2016 has, without question, been the year of Disney. Beginning with the continued dominance of its record-breaking Star Wars: The Force Awakens, The Mouse House has managed to shatter one financial milestone after another over the past 11 months, starting with reaching $1 billion domestically and then, just two months later, hitting $5 billion worldwide.
It’s no wonder, then, that 2016 has reached $10 billion in ticket sales in record time. And even though we’re in the last month of the year, things don’t look to settle down in the slightest – especially for Disney, which is continuing its recent trend of being the industry leader.
Deadline is reporting that Walt Disney Studios, the movie arm of The Walt Disney Company, has accumulated $2.49 billion in domestic totals, making it a Hollywood record. And, even better for the Mouse House, its earnings grow to $4 billion when worldwide totals are factored in, marking the first time the company has ever managed to do so – and only the second time it’s happened in industry history, following Universal’s showing of $4.44 billion just last year. (Universal Studios also held the previous record for best domestic box office, attaining $2.45 billion in 2015.)
Although the likes of Zootopia, The Jungle Book, Captain America: Civil War, and, of course, Finding Dory all helped Disney on its way to such record-breaking in the first half of the year (those four movies total $4 billion internationally all by themselves), it’s the brand-new additions of Doctor Strange and Moana that have put the icing on the ticket-selling cake.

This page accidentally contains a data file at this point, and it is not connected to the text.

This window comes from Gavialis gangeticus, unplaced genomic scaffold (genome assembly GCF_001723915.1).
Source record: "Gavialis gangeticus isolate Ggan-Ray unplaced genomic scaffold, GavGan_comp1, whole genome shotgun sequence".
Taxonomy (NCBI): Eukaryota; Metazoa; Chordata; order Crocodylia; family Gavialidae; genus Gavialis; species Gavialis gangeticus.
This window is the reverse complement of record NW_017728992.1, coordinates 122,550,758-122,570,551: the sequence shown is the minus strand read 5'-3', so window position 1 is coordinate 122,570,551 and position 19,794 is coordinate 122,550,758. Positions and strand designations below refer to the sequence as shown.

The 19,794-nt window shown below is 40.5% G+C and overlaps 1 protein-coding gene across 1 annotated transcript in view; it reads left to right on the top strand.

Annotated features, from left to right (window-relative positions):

But the truly remarkable stat of this bunch is what hasn’t hit movie theaters yet: Rogue One: A Star Wars Story, which looms like the Death Star itself over the holiday season. The film is already expected to make upwards of $130 million in its opening weekend, which could easily mean that it’ll be yet another billion-dollar-crossing picture for Walt Disney Studios. Not too shabby.
The question through all of this, however, remains what legacy the past few years’ bursting box office will mean for the studios, specifically, and Hollywood, generally. There has already been much controversy over the profitability – or the lack thereof – of films like Warner Bros.’s Batman v Superman: Dawn of Justice, and one has to wonder whether similarly-faring releases (which is the vast bulk of movies, it should be noted) will be regarded moving forward. We won’t have too long to find out – although Disney has such heavy-hitters as Beauty and the Beast and The Avengers: Infinity War lining up over the next two years, Universal will be countering with Fast 8 and Jurassic World 2 in the same time period. Where everyone else fits in – or not – should become immediately clear.
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